Huber Heights mayor says councilman violated ethics laws

Baker Tilly representative reports concerns over potential charter violation

Huber Heights Mayor Jeff Gore said he believes Councilman Ed Lyons violated Ohio Ethics Law by breeching executive session privilege.

According to Gore, information from a discussion regarding the city manager search process between council members in an executive session on May 3 was subsequently shared with candidate Gerald Smith.

In a set of emails, obtained by Dayton Daily News through a public records request, Smith emailed Patty Heminover of Baker Tilly, who serves as the liaison between the city and city manager candidates, stating he had been informed some members of council had concerns regarding his employment history, specifically his brief stints in some of his previous positions.

“Councilmember Ed Lyons reached out to me last night regarding concerns by the council members regarding some of my tenures in several past communities,” Smith said in the May 6 email to Heminover. “He requested that I send you an email outlining my rationale.”

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Gore said these concerns were discussed confidentially on May 3 and that he was surprised to receive the email from Smith three days later, in which he provided specific reasons for these short-term employments.

“It was kind of odd to me that we expressed these concerns in executive session on Tuesday and then on Friday, we all get an email from (Smith) responding to all the concerns we had,” Gore said.

Gore said sharing any information discussed during executive session undermines the significance of discretion within these meetings.

“We all have a belief that what we’re saying is confidential,” he said, adding that the disclosure could be considered a violation of the Open Meetings Act. “I’m very disappointed that Mr. Lyons violated executive session and went behind the backs of council to speak to a candidate, which in turn may have tainted the entire process of hiring a city manager.”

Lyons denied the accusations of breeching executive session privilege and said discussions of these concerns occurred outside of a private session.

“It’s not covered by executive session privilege unless it happens in executive session,” Lyons said Wednesday.

Gore said he has not reported the incident to the Ohio Ethics Commission at this time.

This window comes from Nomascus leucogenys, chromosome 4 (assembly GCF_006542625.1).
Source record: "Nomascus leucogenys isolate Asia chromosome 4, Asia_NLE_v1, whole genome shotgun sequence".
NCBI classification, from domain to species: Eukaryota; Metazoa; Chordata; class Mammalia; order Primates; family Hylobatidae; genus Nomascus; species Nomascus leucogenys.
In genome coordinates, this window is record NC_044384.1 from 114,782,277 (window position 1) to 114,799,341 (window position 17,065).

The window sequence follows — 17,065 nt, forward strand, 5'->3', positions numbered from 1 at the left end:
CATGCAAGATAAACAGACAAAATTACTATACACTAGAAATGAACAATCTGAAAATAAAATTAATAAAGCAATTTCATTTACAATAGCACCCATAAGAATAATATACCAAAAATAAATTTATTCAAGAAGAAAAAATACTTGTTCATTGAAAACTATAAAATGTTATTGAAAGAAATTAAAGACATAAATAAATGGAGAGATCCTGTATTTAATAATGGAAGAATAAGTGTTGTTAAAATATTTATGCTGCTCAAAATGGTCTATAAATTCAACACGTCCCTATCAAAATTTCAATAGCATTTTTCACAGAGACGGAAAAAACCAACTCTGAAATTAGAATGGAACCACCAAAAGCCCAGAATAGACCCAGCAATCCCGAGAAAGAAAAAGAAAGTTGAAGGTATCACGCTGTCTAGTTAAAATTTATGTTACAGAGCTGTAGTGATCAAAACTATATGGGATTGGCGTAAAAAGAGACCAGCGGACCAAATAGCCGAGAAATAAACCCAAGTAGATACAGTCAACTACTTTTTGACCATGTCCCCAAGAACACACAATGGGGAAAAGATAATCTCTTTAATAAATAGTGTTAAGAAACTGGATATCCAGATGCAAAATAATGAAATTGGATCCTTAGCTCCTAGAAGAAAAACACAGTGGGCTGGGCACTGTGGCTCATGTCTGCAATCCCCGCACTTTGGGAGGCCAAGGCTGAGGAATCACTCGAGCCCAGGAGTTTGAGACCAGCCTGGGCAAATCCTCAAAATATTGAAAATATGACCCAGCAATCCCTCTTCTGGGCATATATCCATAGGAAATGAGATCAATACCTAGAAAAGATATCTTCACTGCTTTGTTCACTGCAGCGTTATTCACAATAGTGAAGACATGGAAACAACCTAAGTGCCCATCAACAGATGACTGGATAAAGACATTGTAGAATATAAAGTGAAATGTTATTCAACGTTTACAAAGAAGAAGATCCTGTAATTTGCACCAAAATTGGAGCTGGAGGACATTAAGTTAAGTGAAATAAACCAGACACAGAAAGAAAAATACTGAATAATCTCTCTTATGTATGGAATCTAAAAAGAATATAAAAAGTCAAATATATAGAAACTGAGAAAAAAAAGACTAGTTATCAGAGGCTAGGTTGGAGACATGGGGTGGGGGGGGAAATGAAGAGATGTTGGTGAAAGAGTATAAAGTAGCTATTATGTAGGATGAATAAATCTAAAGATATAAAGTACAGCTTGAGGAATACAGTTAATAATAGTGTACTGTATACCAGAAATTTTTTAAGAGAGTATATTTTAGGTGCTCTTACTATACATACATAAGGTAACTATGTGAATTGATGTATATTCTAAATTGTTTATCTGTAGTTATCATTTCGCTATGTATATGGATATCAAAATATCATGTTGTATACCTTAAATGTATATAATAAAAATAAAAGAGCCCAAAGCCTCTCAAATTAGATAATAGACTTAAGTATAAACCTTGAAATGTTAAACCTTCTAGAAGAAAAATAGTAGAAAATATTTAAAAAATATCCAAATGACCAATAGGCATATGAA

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In an email regarding a separate issue, Heminover said council member contact with a candidate without the knowledge of Baker Tilly representatives could be considered “unethical.”

Heminover was specifically referring to additional information she received from Smith last month in which he claimed Lyons had contacted him to offer a “deal to get him hired,” according to an email addressed to Clerk of Council Tony Rodgers.

“Councilmember Lyons said (to Smith), ‘I think I have the votes to get you hired as the city manager if you hire John Russell (as assistant city manager),’” Heminover said in the email examined by the Dayton Daily News.

President of the Dayton NAACP Derrick Foward had previously suggested this hiring move as a “compromise” to end the pained, ongoing search process during informal discussions with some council members. John Russell was also a top finalist candidate for the city manager position. A resolution related to his appointment as city manager failed to pass in May by a vote of 4-3.

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Gore, during a July meeting, stated hiring a city manager with the stipulation that they then hire a specific assistant would violate the city’s charter, which states city managers have full discretion over the filling of these roles. The city’s charter allows for the hiring of two assistant city managers.

“For a council member to contact a candidate and make a deal without (Baker Tilly’s) knowledge is an unethical move and may be in violation of (the city’s) charter,” Heminover said in the email. “We at Baker Tilly do not endorse council members privately negotiating deals with a candidate.”

Lyons said while he did speak with Smith about this “compromise” as something to consider, he did not guarantee Smith would be hired nor that he would be forced to employ Russell as an assistant manager if he were.

“I was running a potential scenario by him to see what he thought,” Lyons said. “I was very careful with Mr. Smith and I said according to our charter, council can only hire the city manager and it’s up to the city manager to hire everybody under him. I made it clear to Mr. Smith that we would have no say in that and it would be his sole discretion.”

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Council voted late last month to temporarily pause its search for a new city manager for a period of up to six months. The pause came after a July 12 meeting, during which council voted on separate resolutions to appoint Smith, Richard Dzik and Russell to the position, all of which failed 4-3.

The recommendation to halt the process was suggested by Councilman Mark Campbell during a July 19 work session. Campbell cited several reasons, including a need for “stability,” and for council to prove it can conduct itself appropriately. This comes after a months-long search process, which has included accusations of obstruction, bias, and political ploys amongst members of council.

According to Rodgers, the search process could be restarted at any time prior to the six month deadline with a majority vote to do so. Additionally, Rodgers confirmed that the city’s contract with Baker Tilly would allow for a pause of up to 12 months before restarting the search.

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